Has The Statute Of Limitations Expired On My Claim? Consider The Discovery Rule
Most people have heard of something called a statute of limitations. Generally speaking, a statute of limitations is a law which specifies a period of time within which a claim may be brought, before it becomes time barred. There is no one statute of limitations for all possible claims. Rather, each specific claim is governed by the statute of limitations applicable to that claim. Claims rooted in state law will be governed by that state’s applicable statute of limitations.
Many a would-be-plaintiff has realized only when it was too late that they should have filed their claim earlier, and that they no longer have a meaningful remedy. But it is also true that many people prematurely conclude that a claim is time-barred when it is not. When evaluating the timeliness of a potential claim, plaintiffs and defendants should consider what is referred to as the “discovery rule.”
The starting point for analyzing a statute of limitations is to determine when the claim “accrues”. The clock on a statute of limitations normally starts ticking when the plaintiff has a right to seek relief in court. This means that the plaintiff is able to establish all of the elements of its cause of action. For example, in a breach of contract case, the statute of limitations would not start running prior to the defendant’s breach; mere suspicion that the defendant could breach in the future would not trigger the statute. In a negligence case, a defendant’s negligence alone would not be enough to start the clock ticking if the plaintiff has not yet suffered harm. But once all of the elements exist to establish the cause of action, the default rule is that the cause of action has accrued and the statute of limitations begins running. Often, however, the plaintiff does not know enough information to realize that they have a cause of action, and this common circumstance is where the discovery rule comes into play.
Under the discovery rule, for purposes of the statute of limitations, the cause of action is deemed not to accrue until the plaintiff “knows, or in the exercise of reasonable care should know, the facts that give rise to the cause of action.” This principle applies to the facts, but not the legal significance of those facts. In other words, the discovery rule will not prevent the statute of limitations from running just because the plaintiff is unsophisticated and/or did not receive competent legal advice to realize that they had a viable claim. Once the plaintiff knows the facts which establish each element for a cause of action, the statute of limitations begins running, and the law presumes that the plaintiff has the responsibility and ability to pursue the claim and seek counsel if needed.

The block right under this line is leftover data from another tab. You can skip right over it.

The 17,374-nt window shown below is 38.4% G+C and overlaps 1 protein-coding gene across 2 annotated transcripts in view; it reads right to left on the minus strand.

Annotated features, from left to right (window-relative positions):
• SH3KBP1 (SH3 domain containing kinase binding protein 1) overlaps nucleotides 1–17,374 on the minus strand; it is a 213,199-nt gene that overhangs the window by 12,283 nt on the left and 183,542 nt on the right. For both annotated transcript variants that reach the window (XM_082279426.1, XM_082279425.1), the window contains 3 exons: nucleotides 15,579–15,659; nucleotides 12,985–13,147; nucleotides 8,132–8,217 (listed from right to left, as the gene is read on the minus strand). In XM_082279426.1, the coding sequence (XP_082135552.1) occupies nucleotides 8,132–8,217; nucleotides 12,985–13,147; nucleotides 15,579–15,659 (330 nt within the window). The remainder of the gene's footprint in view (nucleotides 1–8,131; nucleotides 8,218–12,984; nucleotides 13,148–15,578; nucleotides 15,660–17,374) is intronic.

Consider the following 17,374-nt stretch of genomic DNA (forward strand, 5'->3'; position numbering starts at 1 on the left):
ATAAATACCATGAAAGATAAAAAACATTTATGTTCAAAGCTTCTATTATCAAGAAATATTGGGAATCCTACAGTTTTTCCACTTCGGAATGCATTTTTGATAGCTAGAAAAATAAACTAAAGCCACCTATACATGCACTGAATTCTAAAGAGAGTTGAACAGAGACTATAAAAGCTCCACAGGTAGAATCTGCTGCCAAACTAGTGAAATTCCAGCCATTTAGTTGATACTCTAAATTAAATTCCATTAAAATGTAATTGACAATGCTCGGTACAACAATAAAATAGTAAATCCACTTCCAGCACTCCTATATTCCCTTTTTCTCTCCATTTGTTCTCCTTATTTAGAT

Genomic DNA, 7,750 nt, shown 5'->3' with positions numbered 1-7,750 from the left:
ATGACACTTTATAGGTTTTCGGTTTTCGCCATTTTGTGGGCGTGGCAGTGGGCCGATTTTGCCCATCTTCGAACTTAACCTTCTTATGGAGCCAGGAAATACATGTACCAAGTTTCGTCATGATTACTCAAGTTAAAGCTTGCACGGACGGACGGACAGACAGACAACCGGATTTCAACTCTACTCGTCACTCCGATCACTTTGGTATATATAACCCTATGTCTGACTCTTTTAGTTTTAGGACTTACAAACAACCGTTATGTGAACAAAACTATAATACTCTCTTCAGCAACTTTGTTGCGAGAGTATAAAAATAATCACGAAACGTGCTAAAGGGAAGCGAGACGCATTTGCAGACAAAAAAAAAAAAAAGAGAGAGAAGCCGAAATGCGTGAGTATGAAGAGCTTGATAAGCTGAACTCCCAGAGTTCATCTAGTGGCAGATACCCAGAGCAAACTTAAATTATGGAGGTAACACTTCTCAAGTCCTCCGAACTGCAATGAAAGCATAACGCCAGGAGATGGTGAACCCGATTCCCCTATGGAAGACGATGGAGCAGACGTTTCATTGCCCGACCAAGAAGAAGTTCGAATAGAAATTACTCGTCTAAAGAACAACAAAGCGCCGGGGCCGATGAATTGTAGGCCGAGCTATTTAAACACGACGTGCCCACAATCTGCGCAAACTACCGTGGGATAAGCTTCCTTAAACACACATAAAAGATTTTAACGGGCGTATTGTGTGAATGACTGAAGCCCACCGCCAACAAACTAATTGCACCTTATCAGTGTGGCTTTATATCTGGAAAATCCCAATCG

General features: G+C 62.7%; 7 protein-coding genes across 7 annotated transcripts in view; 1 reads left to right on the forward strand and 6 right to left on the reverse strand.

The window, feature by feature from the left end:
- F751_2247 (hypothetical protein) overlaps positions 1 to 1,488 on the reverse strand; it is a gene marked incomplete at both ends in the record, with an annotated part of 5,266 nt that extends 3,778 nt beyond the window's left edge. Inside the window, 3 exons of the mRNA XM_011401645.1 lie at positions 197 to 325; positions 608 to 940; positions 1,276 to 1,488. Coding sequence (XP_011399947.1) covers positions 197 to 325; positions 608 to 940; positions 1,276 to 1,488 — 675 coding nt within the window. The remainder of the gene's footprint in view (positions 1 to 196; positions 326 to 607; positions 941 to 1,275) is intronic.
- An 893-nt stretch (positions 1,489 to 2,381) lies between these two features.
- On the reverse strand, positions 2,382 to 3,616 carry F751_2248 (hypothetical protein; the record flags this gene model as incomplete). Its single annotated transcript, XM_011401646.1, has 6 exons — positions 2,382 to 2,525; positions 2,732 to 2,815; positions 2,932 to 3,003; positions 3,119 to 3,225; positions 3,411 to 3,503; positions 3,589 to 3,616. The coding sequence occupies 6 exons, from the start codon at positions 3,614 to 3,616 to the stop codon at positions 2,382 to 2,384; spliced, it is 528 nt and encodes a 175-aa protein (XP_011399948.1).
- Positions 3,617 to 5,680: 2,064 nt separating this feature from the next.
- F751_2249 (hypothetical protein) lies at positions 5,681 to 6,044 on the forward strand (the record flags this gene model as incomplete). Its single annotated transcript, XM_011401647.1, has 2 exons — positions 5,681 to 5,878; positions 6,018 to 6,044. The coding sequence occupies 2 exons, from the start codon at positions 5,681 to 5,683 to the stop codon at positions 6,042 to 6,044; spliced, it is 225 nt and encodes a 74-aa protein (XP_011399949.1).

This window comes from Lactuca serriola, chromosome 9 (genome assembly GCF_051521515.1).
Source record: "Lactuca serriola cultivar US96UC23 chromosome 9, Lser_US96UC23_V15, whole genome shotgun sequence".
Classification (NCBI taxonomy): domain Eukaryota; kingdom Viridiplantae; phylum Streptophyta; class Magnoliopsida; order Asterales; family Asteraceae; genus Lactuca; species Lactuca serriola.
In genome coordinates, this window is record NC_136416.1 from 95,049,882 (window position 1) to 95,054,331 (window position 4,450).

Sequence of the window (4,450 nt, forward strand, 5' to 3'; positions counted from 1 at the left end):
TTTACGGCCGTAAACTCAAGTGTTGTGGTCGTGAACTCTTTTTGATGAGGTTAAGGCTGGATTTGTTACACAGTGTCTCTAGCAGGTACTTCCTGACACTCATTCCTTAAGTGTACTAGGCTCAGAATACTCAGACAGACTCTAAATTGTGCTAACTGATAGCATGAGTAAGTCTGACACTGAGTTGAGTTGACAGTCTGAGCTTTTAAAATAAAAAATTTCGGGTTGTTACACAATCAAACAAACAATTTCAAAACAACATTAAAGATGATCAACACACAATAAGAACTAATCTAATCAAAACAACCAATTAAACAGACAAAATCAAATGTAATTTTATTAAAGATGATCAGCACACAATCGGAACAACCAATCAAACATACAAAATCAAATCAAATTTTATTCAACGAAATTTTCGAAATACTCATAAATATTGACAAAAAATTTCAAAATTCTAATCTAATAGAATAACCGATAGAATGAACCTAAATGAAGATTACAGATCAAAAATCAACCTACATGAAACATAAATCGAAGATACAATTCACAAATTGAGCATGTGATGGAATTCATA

Some laws may appear like a statute of limitations when in fact they are something else. For example, a statute of repose is not extendable via the discovery rule, and the period of limitations runs irrespective of a plaintiff’s state of knowledge. It is important to know the difference and consult a lawyer when in doubt.
Statutes of limitations are normally affirmative defenses. That means that it is the responsibility of the defendant to raise them once sued, and not the responsibility of the court. Failure to raise a statute of limitations as a defense in a lawsuit can result in a claim being pursued even though it would ordinarily be time-barred.
Whether you are a plaintiff or defendant, understanding statutes of limitation and the discovery rule can be critical to your case. The lawyers at Beresford Booth have extensive experience with civil litigation and would be happy to assist you in evaluating your claims or defenses.